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FlashReport Weblog on California Politics

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Matt Rexroad

Navigating the Currents: A Guide to California’s Public Mental Health System

In my county office I often get mailed reports and studies. Most of them are of no value at all and quickly go in the recycle bin.

In November I got a report sent to me from Eli Lilly titled Navigating the Currents: A Guide to California’s Public Mental Health System. I read it a few weeks later. It is easily the best report that has come across my desk this year. Eli Lilly worked with the California Association of Local Mental Health Boards and Commissions to produce the report.

In 106 easy to read pages it covers the historical background of the issue in our state, describes the California system, the local/county system, and takes a look at some of the issues that must be addressed in the coming years.

If you are interested in county government or state government and want to know more about the mental health system this is the document you want to get. Andrew Bradley and Perry Communications Group at or Kit Wall at are the contacts to get your copy.

Many of us want a smaller more economical government. I certainly do. That involves drawing a line… Read More

Matthew J. Cunningham

Talk About Your Close Elections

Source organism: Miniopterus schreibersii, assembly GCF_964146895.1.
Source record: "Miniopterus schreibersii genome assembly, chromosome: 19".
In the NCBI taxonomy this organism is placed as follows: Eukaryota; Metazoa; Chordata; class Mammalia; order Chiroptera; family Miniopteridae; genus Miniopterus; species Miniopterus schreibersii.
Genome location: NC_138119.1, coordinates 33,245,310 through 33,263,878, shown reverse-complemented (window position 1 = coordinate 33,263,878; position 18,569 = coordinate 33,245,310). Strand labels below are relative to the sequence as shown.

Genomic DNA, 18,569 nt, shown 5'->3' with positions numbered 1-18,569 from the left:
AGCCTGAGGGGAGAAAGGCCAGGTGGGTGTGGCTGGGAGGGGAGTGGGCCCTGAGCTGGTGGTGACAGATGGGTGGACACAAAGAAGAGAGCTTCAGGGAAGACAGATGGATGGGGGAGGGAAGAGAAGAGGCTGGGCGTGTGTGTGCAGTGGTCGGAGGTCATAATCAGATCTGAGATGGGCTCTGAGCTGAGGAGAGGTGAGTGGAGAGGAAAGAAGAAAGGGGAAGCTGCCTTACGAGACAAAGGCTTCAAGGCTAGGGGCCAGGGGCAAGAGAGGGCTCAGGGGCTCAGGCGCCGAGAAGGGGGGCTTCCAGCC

[Cross-posted from OC Blog]

There have been some close elections in Orange County recently — Janet Nguyen’s three-vote margin in her 2007 supervisor win comes to mind — but victories don’t get any closer than Yorba Linda Councilman Jim Winder’s.

Winder’s election day margin over was a mere 7 votes Ed Rakochy. The recount completed yesterday, and Winder won by 1 — count ‘it, 1 — vote:

Read More

Matthew J. Cunningham

Bill Simon for Governor?

[Cross-posted from Red]

There’s an article on Wall Street Journal on Bill Simon, conservative philanthropy and intellectually reviving the Republican Party. Near the end of the piece, the 2002 GOP gubernatorial nominee indicates he might run again in 2010:

In fact, Mr. Simon tells me that he would definitely consider running again for governor or lieutenant governor in 2010. He says that the budget crisis in California, including a deficit which he estimates at approximately $40 billion, will "require very fundamental change. This is an issue I understand. Economic issues are a strength for me."

You can read the whole article here.… Read More

Jon Fleischman

Bill Simon in WSJ Interview Says “Definately Considering” 2010 Gov or Lt. Gov Run

Former California Republican Gubernatorial Nominee Bill Simon sat down for a lengthy one-on-one interview with the Wall Street Journal’s Naomi Schaeffer Riley. The piece, A Conservative Philanthropist Looks To The Future, is definitely worth a read.

I did note, most of the way through the piece, the following excerpt (the boldfacing is added by me for emphasis).

One has to wonder if Simon is serious about a potential statewide bid in 2010… Mr. Simon first ran for governor of California seven years ago. He beat the Republican establishment’s candidate, Los Angeles Mayor Richard Riordan, in the primaries, and lost by only five percentage points to the incumbent governor Gray Davis. Though Mr. Simon was not shy about his staunch social conservatism — including his opposition to abortion — he focused his campaign on fiscal restraint, education reform and rebuildingRead More